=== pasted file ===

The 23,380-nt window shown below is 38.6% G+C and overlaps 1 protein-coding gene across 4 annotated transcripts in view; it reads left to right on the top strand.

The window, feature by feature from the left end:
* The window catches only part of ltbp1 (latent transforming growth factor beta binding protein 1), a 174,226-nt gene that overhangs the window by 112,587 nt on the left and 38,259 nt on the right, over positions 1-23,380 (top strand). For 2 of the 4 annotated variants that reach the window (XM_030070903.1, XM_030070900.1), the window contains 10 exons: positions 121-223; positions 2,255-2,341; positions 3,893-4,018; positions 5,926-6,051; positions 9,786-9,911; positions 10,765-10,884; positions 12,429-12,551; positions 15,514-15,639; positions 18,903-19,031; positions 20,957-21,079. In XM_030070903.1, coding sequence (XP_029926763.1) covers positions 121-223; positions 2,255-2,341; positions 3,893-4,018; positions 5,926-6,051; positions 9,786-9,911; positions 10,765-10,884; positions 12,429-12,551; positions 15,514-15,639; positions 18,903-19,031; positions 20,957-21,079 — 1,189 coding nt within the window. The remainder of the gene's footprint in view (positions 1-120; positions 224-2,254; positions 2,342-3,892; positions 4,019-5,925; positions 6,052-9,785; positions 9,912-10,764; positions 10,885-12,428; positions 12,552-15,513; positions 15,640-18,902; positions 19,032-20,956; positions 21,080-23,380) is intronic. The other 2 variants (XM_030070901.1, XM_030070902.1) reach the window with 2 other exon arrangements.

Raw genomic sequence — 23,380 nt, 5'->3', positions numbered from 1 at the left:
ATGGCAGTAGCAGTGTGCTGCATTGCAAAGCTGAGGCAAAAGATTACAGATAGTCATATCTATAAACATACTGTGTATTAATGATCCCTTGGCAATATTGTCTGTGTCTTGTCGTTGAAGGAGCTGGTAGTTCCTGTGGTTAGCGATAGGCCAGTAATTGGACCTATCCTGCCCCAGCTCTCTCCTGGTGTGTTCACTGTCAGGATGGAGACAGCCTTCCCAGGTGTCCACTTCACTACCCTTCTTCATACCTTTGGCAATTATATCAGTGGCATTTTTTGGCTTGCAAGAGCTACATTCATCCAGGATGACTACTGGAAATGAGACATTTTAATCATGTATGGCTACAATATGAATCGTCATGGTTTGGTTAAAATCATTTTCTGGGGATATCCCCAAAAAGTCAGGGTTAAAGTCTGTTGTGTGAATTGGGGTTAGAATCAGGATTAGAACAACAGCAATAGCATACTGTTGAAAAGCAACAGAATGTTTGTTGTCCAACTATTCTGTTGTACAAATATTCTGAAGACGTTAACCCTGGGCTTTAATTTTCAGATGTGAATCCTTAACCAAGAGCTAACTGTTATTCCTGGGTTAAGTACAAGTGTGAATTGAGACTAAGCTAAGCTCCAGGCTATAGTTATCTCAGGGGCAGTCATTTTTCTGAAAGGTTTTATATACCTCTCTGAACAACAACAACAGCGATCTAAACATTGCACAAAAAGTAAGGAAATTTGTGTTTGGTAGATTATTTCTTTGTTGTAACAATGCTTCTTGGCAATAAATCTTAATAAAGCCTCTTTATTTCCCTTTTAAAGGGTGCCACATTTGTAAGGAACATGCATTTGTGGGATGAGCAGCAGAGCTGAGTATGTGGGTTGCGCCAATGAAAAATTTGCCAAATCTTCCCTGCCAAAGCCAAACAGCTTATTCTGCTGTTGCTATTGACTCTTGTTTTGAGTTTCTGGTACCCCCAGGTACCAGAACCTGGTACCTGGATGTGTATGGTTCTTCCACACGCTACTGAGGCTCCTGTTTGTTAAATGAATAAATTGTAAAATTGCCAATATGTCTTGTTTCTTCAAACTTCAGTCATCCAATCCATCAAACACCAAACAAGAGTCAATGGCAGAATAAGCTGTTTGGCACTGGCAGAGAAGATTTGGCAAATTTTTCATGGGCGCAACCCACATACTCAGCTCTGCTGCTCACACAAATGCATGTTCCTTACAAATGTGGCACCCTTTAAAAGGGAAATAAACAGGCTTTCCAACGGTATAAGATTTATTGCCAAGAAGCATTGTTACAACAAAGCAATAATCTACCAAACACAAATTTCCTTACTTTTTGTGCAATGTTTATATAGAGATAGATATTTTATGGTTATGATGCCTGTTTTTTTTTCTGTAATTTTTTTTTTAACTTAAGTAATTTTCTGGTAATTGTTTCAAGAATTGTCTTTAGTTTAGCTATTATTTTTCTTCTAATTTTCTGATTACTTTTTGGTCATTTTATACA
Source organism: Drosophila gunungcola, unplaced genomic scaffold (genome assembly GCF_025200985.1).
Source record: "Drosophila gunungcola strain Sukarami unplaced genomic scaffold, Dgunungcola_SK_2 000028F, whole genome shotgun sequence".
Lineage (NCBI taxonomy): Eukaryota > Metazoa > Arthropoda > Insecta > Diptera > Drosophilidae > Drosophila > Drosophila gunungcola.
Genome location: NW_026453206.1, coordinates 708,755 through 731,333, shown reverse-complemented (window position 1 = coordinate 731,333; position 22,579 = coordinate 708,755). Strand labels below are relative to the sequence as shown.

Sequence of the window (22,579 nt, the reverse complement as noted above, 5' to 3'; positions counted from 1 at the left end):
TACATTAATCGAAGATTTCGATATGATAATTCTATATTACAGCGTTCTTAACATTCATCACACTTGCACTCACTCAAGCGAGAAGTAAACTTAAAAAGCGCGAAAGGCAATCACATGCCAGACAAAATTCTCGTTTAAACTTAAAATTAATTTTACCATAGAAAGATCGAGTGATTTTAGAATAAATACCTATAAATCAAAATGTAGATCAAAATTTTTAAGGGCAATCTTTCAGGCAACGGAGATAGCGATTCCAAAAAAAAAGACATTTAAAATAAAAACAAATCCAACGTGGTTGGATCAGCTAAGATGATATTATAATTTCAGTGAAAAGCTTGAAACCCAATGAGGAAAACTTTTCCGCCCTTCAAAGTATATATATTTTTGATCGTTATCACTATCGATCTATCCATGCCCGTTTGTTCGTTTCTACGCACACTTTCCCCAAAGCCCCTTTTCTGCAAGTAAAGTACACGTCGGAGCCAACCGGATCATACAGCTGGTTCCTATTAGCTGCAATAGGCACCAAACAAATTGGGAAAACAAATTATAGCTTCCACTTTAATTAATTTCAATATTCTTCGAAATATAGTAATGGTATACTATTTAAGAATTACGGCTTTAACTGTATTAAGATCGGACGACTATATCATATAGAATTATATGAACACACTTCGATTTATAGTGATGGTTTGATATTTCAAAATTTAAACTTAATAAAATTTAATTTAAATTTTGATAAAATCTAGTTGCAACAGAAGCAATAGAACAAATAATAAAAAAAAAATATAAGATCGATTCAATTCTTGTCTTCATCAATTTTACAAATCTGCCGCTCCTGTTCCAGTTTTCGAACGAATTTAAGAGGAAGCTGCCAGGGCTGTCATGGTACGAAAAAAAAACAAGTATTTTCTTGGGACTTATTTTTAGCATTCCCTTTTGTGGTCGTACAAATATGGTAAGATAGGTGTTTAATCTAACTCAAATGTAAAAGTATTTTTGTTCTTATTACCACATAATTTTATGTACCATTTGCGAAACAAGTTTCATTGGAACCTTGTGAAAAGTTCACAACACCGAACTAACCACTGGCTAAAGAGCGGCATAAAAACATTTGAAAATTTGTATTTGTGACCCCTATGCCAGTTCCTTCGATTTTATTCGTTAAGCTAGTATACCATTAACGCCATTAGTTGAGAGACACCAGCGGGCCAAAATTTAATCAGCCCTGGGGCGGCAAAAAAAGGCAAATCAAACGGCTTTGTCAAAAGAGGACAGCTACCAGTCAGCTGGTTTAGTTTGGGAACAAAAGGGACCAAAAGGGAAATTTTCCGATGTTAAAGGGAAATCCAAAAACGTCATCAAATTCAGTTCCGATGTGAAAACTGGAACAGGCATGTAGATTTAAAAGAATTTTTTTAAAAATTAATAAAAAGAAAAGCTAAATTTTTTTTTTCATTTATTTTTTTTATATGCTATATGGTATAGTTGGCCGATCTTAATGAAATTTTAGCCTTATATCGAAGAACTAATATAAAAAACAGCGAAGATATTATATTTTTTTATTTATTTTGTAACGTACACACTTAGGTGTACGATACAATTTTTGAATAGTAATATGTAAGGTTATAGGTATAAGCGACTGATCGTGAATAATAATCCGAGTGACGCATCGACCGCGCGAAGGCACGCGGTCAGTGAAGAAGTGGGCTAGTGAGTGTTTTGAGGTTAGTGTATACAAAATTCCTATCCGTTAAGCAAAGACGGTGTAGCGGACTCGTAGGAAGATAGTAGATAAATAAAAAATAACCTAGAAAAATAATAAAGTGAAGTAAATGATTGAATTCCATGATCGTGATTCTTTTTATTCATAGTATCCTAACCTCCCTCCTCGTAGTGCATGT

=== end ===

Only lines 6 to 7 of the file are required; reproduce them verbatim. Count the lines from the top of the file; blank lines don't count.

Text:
Source organism: Drosophila gunungcola, unplaced genomic scaffold (genome assembly GCF_025200985.1).
Source record: "Drosophila gunungcola strain Sukarami unplaced genomic scaffold, Dgunungcola_SK_2 000028F, whole genome shotgun sequence".